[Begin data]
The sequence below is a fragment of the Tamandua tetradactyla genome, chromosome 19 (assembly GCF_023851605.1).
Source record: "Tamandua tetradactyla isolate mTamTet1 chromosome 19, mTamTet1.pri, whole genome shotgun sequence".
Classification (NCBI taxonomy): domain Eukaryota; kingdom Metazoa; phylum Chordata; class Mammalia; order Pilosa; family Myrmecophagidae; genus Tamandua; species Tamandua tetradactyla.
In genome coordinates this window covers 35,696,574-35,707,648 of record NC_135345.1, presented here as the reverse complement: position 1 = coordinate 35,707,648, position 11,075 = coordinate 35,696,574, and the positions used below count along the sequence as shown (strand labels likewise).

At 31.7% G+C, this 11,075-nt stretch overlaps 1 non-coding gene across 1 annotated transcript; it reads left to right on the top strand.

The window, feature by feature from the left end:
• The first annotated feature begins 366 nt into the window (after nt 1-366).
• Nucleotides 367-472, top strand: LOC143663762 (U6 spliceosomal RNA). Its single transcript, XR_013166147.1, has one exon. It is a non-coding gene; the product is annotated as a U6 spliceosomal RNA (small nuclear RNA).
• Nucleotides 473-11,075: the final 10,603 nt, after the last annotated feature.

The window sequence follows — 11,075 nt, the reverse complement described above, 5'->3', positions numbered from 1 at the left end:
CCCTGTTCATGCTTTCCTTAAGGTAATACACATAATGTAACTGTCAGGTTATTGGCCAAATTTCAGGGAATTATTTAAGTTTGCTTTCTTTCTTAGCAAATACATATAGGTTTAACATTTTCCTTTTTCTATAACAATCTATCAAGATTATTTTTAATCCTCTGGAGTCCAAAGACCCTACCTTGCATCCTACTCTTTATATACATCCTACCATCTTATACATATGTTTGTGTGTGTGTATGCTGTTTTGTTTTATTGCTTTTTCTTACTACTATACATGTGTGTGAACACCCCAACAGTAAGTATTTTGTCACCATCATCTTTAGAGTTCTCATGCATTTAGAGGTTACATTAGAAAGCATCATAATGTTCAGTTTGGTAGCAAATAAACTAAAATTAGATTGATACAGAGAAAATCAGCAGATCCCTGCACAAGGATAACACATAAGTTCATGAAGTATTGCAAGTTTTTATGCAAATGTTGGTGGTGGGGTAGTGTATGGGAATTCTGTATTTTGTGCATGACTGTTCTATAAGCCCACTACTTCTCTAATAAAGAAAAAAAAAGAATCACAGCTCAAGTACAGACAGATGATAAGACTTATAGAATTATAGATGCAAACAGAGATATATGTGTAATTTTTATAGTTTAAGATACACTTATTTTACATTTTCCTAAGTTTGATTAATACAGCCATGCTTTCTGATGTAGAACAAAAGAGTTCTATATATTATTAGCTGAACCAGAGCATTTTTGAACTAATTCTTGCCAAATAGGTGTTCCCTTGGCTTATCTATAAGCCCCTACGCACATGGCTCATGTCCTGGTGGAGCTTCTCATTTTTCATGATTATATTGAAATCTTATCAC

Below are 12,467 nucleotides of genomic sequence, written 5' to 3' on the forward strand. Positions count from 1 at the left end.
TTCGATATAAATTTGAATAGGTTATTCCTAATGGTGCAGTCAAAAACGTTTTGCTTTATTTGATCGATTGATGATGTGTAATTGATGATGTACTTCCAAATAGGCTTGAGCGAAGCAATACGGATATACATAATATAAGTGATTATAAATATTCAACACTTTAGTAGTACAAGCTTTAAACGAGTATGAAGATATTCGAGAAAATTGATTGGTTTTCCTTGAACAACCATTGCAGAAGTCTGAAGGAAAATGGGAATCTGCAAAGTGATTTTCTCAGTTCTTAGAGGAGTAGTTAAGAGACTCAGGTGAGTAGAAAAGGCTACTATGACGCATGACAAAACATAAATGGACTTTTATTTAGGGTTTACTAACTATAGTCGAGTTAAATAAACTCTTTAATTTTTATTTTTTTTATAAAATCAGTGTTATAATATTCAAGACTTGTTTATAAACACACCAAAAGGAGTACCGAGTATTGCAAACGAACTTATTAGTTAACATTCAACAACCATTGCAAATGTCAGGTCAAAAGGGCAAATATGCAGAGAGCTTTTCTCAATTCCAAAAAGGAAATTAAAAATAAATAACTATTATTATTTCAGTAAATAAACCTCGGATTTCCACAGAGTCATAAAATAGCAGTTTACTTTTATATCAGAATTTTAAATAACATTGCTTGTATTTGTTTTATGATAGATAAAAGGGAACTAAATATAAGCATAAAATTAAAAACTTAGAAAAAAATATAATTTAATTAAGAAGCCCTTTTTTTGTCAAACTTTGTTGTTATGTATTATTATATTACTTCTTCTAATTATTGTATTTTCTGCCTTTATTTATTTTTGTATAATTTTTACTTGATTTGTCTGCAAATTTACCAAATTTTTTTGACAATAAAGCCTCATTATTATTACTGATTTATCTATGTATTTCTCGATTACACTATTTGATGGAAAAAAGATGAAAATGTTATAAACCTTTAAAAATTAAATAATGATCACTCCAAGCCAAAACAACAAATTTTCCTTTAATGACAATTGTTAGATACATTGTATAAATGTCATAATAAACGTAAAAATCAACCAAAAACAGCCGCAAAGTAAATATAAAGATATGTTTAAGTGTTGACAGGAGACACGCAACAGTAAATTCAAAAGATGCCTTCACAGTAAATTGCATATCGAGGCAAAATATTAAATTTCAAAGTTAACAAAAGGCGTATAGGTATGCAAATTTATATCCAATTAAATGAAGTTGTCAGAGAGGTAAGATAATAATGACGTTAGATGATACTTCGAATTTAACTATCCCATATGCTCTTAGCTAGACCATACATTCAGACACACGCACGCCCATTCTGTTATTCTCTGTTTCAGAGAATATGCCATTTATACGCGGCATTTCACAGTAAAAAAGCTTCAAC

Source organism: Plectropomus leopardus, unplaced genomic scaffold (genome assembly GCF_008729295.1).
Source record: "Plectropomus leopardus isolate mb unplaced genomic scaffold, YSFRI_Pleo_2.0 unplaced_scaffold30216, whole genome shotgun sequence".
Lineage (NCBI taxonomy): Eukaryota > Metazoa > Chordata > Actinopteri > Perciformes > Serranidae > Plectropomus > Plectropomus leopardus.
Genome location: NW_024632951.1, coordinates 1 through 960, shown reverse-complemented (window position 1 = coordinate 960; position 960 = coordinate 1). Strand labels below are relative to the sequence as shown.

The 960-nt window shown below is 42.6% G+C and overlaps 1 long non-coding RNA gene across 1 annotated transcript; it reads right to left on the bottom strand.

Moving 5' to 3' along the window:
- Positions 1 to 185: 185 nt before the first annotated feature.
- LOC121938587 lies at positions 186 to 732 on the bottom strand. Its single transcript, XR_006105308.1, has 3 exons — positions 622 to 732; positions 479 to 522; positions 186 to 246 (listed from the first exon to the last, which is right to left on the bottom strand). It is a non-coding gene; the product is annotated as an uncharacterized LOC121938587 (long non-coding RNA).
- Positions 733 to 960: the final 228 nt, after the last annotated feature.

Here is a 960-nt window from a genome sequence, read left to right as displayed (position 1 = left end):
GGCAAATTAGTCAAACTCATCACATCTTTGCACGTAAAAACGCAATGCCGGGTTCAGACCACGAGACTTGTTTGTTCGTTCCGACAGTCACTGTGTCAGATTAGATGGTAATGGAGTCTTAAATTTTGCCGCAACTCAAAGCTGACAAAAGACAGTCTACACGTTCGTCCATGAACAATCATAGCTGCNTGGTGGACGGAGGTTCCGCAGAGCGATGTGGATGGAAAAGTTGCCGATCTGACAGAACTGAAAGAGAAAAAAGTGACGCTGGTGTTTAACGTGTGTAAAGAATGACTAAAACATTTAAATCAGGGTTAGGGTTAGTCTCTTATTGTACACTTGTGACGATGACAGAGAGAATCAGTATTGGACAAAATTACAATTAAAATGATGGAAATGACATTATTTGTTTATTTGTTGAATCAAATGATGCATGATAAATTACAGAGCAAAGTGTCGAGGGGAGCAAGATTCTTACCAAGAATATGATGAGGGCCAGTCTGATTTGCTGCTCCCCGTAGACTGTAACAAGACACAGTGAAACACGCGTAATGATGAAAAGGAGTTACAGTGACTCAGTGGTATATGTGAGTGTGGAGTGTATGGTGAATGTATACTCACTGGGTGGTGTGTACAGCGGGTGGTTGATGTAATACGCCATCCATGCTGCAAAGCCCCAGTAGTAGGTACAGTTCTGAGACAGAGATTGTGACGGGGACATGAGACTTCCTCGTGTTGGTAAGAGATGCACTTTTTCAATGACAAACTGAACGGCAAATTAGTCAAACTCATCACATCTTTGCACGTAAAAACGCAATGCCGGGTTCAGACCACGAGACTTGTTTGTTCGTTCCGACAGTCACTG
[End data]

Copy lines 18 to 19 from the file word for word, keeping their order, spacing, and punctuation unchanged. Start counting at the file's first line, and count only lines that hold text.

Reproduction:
The 960-nt window shown below is 42.6% G+C and overlaps 1 long non-coding RNA gene across 1 annotated transcript; it reads right to left on the bottom strand.

Moving 5' to 3' along the window: